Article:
Trump visited McClellan Park, a former U.S. Air Force Base about 10 miles outside Sacramento that is used by firefighters as a staging area for large aircraft used in combating blazes. Most of the largest firefighting aircraft have not been utilized in recent days due to heavy smoke limiting visibility.

Biden’s running mate, California Sen. Kamala Harris, will return to her home state Tuesday to meet with emergency service personnel to be briefed on the state’s wildfires.

In 2015, Trump stated bluntly: “I’m not a believer in global warming, I’m not a believer in man-made global warming.” After the publication of the Intergovernmental Panel on Climate Change report concluded climate change would hurt the economy, Trump said he read it but didn’t believe it. In September 2019, he falsely slammed the Green New Deal as an effort that would lead to “No more cows. No more planes ... no more people, right?”

More Election 2020:

  • – Democrats try to streamline mail balloting for their voters
  • – Biden faces worries that Latino support slipping in Florida
  • – 2020 Watch: How much more damage can Woodward do?

Climate scientists say rising heat and worsening droughts in California consistent with climate change have expanded what had been the state’s autumn wildfire season to year-round, sparking bigger, deadlier and more frequent fires.

All five of the state’s largest fires in history have raged in the past three years, including the deadliest fire, a 2018 blaze that killed 85 people when it swept through the town of Paradise on the slopes of the Sierra Nevada. Trump during his Monday visit awarded seven members of the California National Guard the Distinguished Flying Cross for the rescue of dozens of Californians during the 2018 Paradise fires.

An analysis out in August from Stanford climate and wildfire researcher Michael Goss and others found that a nearly 2-degree (1 Celsius) rise in autumn temperatures and 30 percent drop in rainfall has more than doubled the number of autumn days with extreme fire weather over the past 40 years.

ATLANTA (AP) — Rapper and actor T.I. has settled civil charges with the U.S. Securities and Exchange Commission that he helped promote a fraudulent cryptocurrency. T.I., whose real name is Clifford Harris, agreed to a civil settlement with the SEC that was announced Friday. He is paying a $75,000 fine and agreeing not to sell or market similar securities for at least five years. Harris got into trouble, the SEC said, because he used his social media accounts to promote FLiK, falsely claiming to be a co-owner, and asked an unnamed actor and comedian to also promote FLiK, providing language calling it T.I.’s “new venture.” The SEC says both of those moves broke federal laws against selling securities without registering with the SEC. The charges against Harris were part of a larger enforcement action against others including film producer Ryan Felton, who faces wire fraud and other charges in a 28-count indictment unsealed Wednesday.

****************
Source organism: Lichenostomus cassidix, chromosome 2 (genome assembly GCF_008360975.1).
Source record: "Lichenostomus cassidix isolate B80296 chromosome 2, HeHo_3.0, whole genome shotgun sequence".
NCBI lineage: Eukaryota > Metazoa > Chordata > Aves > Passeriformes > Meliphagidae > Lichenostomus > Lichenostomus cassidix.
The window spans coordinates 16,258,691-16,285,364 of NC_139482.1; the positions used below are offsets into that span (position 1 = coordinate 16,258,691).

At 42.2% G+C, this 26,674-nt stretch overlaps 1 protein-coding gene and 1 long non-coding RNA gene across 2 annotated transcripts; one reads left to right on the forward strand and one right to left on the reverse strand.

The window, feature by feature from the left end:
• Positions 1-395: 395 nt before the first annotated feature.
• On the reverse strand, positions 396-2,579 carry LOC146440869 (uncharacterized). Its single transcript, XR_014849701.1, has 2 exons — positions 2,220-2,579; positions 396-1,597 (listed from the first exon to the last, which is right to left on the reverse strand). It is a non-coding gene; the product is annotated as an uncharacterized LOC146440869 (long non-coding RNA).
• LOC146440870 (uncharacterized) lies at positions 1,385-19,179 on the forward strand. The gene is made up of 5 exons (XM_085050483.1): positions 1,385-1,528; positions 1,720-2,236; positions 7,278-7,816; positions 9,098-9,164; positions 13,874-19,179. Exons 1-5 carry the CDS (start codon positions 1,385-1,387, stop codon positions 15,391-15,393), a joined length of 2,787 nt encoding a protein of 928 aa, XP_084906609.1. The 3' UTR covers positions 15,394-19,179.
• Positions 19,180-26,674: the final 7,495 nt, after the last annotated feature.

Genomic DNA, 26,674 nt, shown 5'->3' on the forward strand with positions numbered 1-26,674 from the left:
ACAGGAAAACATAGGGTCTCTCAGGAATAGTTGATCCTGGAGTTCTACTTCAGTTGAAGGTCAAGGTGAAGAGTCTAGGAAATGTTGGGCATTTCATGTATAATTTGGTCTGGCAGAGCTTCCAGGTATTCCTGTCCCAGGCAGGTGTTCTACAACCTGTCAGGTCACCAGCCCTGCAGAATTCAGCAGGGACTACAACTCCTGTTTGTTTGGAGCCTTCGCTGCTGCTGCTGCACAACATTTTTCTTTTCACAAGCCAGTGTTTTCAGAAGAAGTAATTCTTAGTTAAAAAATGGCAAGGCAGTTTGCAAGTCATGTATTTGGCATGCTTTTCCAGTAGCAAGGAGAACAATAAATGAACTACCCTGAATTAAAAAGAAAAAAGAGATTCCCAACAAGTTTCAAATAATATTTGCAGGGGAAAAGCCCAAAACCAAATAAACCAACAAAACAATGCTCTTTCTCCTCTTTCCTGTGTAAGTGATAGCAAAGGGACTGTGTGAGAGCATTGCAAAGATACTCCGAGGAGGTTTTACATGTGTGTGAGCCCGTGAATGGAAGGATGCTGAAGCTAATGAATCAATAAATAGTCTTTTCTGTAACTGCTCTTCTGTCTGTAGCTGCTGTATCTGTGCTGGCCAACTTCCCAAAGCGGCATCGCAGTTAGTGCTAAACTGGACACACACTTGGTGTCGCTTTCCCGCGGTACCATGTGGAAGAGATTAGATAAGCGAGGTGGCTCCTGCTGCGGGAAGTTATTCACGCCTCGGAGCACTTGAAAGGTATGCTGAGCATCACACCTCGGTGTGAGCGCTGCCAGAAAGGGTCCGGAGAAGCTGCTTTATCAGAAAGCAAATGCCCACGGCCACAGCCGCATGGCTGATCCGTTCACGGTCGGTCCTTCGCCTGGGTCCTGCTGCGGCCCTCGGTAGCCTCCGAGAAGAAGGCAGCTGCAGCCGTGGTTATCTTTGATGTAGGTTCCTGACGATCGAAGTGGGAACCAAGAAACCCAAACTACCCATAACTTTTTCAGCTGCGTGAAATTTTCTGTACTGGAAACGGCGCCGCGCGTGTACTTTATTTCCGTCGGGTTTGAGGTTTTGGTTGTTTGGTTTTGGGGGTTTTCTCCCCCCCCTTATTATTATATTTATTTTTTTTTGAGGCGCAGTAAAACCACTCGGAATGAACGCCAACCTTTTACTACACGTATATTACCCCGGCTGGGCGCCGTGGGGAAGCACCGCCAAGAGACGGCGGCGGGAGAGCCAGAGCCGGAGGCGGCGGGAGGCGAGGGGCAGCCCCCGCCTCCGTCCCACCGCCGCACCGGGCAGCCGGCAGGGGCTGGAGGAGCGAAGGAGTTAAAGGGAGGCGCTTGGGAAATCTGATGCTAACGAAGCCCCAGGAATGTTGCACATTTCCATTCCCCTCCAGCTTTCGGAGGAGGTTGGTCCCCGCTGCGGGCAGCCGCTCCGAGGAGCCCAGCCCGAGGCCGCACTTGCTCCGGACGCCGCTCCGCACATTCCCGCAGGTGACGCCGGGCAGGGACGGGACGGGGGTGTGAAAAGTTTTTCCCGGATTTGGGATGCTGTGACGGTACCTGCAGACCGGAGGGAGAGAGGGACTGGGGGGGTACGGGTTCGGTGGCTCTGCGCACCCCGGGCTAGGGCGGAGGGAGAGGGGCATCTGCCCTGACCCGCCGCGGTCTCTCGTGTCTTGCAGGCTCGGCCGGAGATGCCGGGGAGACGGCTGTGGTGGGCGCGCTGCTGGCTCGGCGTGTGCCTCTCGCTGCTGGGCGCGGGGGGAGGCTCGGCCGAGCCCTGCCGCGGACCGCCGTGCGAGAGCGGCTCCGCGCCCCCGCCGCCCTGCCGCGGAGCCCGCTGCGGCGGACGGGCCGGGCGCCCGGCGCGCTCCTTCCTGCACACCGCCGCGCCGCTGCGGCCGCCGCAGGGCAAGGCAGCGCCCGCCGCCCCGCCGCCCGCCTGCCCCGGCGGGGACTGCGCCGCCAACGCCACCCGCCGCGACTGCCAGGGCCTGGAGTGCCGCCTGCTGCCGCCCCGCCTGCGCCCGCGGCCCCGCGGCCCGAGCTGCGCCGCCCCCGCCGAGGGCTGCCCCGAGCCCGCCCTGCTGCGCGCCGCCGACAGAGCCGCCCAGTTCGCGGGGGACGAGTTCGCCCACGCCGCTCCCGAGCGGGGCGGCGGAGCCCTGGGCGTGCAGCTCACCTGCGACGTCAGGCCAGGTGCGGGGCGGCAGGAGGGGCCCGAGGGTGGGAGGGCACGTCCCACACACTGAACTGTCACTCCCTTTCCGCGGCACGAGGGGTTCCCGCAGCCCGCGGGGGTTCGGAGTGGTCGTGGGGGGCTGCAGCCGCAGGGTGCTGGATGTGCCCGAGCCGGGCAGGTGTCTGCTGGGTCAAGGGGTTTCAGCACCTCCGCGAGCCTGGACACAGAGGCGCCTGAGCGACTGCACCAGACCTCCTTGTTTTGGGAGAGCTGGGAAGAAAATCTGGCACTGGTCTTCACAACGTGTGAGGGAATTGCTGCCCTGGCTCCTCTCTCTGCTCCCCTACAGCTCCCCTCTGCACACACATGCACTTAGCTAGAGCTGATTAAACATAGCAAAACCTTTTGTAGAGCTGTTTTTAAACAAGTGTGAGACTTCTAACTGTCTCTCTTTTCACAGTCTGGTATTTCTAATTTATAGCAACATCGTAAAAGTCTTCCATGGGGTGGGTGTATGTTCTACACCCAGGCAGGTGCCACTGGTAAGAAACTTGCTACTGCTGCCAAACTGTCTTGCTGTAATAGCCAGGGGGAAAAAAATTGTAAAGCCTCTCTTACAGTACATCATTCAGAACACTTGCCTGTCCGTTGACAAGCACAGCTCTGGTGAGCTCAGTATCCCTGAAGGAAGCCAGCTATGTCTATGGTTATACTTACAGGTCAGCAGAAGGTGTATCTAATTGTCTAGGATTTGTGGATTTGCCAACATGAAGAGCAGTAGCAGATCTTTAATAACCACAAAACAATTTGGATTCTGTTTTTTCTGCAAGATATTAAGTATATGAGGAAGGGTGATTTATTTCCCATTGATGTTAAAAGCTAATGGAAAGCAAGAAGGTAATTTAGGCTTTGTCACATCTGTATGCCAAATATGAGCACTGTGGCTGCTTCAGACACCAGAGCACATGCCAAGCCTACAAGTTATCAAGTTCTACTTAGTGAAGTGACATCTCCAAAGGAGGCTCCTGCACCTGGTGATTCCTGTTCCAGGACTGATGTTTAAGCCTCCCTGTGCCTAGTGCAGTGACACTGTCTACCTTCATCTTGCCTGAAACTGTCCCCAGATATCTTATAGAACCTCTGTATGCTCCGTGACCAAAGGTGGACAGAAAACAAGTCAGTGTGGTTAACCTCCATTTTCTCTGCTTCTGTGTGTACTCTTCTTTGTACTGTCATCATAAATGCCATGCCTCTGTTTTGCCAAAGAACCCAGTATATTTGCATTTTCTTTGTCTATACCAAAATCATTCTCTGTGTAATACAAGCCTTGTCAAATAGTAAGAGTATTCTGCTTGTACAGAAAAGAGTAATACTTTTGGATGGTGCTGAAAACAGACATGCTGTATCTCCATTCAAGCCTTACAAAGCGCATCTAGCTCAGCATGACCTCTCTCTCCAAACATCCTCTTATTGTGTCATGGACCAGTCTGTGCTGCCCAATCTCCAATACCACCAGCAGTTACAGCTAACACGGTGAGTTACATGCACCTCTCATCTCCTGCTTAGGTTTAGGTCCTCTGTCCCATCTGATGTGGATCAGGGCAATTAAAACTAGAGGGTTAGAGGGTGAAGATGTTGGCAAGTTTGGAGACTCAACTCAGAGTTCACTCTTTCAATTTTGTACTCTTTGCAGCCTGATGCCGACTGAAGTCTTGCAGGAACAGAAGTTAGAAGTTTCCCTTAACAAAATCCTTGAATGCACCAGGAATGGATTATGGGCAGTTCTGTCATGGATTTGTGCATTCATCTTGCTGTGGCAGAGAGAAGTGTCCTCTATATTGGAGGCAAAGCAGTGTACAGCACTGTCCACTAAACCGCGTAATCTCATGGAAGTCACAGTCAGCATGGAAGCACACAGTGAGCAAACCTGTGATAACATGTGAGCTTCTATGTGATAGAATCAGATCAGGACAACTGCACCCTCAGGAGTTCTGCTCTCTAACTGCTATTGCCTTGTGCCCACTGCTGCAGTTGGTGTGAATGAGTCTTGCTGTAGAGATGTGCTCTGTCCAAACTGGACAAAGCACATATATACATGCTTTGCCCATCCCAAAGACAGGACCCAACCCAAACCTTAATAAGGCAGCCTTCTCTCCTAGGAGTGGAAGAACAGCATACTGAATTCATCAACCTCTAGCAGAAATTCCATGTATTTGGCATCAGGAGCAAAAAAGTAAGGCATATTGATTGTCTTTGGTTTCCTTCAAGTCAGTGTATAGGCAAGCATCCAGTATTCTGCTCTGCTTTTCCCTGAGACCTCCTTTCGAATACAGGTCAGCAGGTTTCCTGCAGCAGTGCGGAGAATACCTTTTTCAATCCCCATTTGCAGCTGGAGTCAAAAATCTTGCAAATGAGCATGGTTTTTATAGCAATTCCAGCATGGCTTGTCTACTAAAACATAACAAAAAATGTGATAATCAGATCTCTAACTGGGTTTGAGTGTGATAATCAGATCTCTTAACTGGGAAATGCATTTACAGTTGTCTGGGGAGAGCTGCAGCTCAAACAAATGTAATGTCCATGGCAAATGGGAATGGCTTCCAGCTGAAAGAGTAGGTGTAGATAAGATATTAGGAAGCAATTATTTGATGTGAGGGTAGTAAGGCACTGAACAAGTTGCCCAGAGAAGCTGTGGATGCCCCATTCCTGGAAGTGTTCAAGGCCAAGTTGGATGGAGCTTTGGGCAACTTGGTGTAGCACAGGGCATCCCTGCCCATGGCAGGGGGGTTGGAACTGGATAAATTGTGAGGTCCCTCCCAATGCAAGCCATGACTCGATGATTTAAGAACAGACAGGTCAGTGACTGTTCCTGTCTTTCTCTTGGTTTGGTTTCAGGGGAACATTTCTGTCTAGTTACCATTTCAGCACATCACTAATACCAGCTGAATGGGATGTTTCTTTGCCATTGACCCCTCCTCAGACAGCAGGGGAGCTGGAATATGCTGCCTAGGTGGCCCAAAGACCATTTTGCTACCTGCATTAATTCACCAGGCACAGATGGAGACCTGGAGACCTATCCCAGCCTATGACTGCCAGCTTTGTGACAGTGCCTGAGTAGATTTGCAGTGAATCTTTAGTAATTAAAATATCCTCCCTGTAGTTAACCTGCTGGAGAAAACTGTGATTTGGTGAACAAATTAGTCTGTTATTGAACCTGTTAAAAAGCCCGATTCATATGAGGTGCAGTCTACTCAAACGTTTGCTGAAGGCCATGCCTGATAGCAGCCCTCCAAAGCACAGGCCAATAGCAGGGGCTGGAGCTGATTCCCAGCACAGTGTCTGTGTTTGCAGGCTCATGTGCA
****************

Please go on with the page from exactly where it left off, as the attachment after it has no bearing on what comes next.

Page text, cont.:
PHILADELPHIA (AP) — Legal advocates are lining up on both sides of actor Bill Cosby’s appeal as the Pennsylvania Supreme Court prepares to review his 2018 sex assault conviction. Cosby was the first celebrity to go on trial in the #MeToo era, and his appeal could resolve lingering questions about how the cases should be tried. For starters, the high court will try to clarify when other accusers can testify against a defendant — and when the additional testimony amounts to character assassination. Public defenders in Philadelphia, in a friend-of-the-court brief filed in Cosby’s appeal, noted that courts have given conflicting guidance on the issue.

NEW YORK (AP) — The Council of Fashion Designers of America gave its top fashion awards on Monday to Gabriela Hearst for womenswear and Kerby Jean-Raymond for menswear. The two designers led a group of winners that the CFDA said was the most diverse in the 39-year history of the awards. It was the second honor in two days for Jean-Raymond, the prominent Black founder of the Pyer Moss label, who was also named Designer of the Year by Harlem’s Fashion Row in a virtual ceremony on Sunday. The CFDA winners also included Telfar Clemens, who won the accessories award, and Christopher John Rogers, who won for American emerging designer. All four were first-time winners.

NEW YORK (AP) — There’s a scene in a new documentary about Paris Hilton, where the so-called socialite is speaking with former classmates from a Utah boarding school. They joke about how on her reality series “The Simple Life,” Hilton pretended to be clueless over many things— including how to perform any sort of manual labor. One bluntly described it as “some straight-up (expletive),” as they all laughed. “I don’t think you had like a high-pitch voice back then,” was another observation. None of this is a surprise to Hilton. What’s revealed in “This is Paris,” which debuted for free Monday on Hilton’s YouTube channel, is that the ultra-glam, baby-talking young woman whose standard line was “that’s hot,” was a manufactured caricature not just for fame but self-protection, too.